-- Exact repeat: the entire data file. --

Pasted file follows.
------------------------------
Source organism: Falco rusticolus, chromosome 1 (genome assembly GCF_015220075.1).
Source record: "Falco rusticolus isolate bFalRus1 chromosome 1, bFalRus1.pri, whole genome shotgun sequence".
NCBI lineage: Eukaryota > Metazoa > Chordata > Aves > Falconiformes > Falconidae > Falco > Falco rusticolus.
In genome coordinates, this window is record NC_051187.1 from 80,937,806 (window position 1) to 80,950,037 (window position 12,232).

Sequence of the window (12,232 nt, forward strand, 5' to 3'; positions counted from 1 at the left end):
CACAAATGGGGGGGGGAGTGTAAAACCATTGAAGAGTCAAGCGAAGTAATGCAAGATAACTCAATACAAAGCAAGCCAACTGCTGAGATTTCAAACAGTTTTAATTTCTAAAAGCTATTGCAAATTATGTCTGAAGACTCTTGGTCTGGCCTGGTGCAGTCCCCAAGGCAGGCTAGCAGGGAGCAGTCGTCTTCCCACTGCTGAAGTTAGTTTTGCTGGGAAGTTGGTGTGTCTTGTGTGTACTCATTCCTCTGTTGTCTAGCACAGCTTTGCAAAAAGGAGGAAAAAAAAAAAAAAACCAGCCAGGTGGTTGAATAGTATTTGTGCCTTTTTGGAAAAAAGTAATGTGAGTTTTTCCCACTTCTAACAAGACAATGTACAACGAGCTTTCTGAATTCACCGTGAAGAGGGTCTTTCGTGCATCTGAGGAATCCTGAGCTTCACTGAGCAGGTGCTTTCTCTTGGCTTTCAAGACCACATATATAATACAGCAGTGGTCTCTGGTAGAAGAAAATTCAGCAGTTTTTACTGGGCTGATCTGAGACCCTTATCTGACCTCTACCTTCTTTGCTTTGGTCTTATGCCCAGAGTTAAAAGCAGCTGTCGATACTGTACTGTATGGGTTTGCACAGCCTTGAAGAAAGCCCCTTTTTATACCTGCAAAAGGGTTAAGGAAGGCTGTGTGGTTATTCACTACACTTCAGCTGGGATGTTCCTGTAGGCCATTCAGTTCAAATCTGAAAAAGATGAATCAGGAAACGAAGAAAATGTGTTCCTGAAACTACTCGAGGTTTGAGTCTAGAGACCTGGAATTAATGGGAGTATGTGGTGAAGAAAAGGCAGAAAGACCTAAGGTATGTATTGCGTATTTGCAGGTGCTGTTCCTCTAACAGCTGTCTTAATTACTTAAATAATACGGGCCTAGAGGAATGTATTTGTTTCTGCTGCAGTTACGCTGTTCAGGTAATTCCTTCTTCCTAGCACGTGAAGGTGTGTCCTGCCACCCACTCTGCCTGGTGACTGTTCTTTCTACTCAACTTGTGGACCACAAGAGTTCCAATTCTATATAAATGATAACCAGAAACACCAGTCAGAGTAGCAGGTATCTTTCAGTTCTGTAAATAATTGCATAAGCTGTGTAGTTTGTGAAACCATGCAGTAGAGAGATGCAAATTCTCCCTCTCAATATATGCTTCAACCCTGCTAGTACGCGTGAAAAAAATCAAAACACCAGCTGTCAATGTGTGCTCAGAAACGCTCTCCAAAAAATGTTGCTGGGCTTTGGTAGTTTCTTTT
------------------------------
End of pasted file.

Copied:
Source organism: Falco rusticolus, chromosome 1 (genome assembly GCF_015220075.1).
Source record: "Falco rusticolus isolate bFalRus1 chromosome 1, bFalRus1.pri, whole genome shotgun sequence".
NCBI lineage: Eukaryota > Metazoa > Chordata > Aves > Falconiformes > Falconidae > Falco > Falco rusticolus.
In genome coordinates, this window is record NC_051187.1 from 80,937,806 (window position 1) to 80,950,037 (window position 12,232).

Sequence of the window (12,232 nt, forward strand, 5' to 3'; positions counted from 1 at the left end):
CACAAATGGGGGGGGGAGTGTAAAACCATTGAAGAGTCAAGCGAAGTAATGCAAGATAACTCAATACAAAGCAAGCCAACTGCTGAGATTTCAAACAGTTTTAATTTCTAAAAGCTATTGCAAATTATGTCTGAAGACTCTTGGTCTGGCCTGGTGCAGTCCCCAAGGCAGGCTAGCAGGGAGCAGTCGTCTTCCCACTGCTGAAGTTAGTTTTGCTGGGAAGTTGGTGTGTCTTGTGTGTACTCATTCCTCTGTTGTCTAGCACAGCTTTGCAAAAAGGAGGAAAAAAAAAAAAAAACCAGCCAGGTGGTTGAATAGTATTTGTGCCTTTTTGGAAAAAAGTAATGTGAGTTTTTCCCACTTCTAACAAGACAATGTACAACGAGCTTTCTGAATTCACCGTGAAGAGGGTCTTTCGTGCATCTGAGGAATCCTGAGCTTCACTGAGCAGGTGCTTTCTCTTGGCTTTCAAGACCACATATATAATACAGCAGTGGTCTCTGGTAGAAGAAAATTCAGCAGTTTTTACTGGGCTGATCTGAGACCCTTATCTGACCTCTACCTTCTTTGCTTTGGTCTTATGCCCAGAGTTAAAAGCAGCTGTCGATACTGTACTGTATGGGTTTGCACAGCCTTGAAGAAAGCCCCTTTTTATACCTGCAAAAGGGTTAAGGAAGGCTGTGTGGTTATTCACTACACTTCAGCTGGGATGTTCCTGTAGGCCATTCAGTTCAAATCTGAAAAAGATGAATCAGGAAACGAAGAAAATGTGTTCCTGAAACTACTCGAGGTTTGAGTCTAGAGACCTGGAATTAATGGGAGTATGTGGTGAAGAAAAGGCAGAAAGACCTAAGGTATGTATTGCGTATTTGCAGGTGCTGTTCCTCTAACAGCTGTCTTAATTACTTAAATAATACGGGCCTAGAGGAATGTATTTGTTTCTGCTGCAGTTACGCTGTTCAGGTAATTCCTTCTTCCTAGCACGTGAAGGTGTGTCCTGCCACCCACTCTGCCTGGTGACTGTTCTTTCTACTCAACTTGTGGACCACAAGAGTTCCAATTCTATATAAATGATAACCAGAAACACCAGTCAGAGTAGCAGGTATCTTTCAGTTCTGTAAATAATTGCATAAGCTGTGTAGTTTGTGAAACCATGCAGTAGAGAGATGCAAATTCTCCCTCTCAATATATGCTTCAACCCTGCTAGTACGCGTGAAAAAAATCAAAACACCAGCTGTCAATGTGTGCTCAGAAACGCTCTCCAAAAAATGTTGCTGGGCTTTGGTAGTTTCTTTT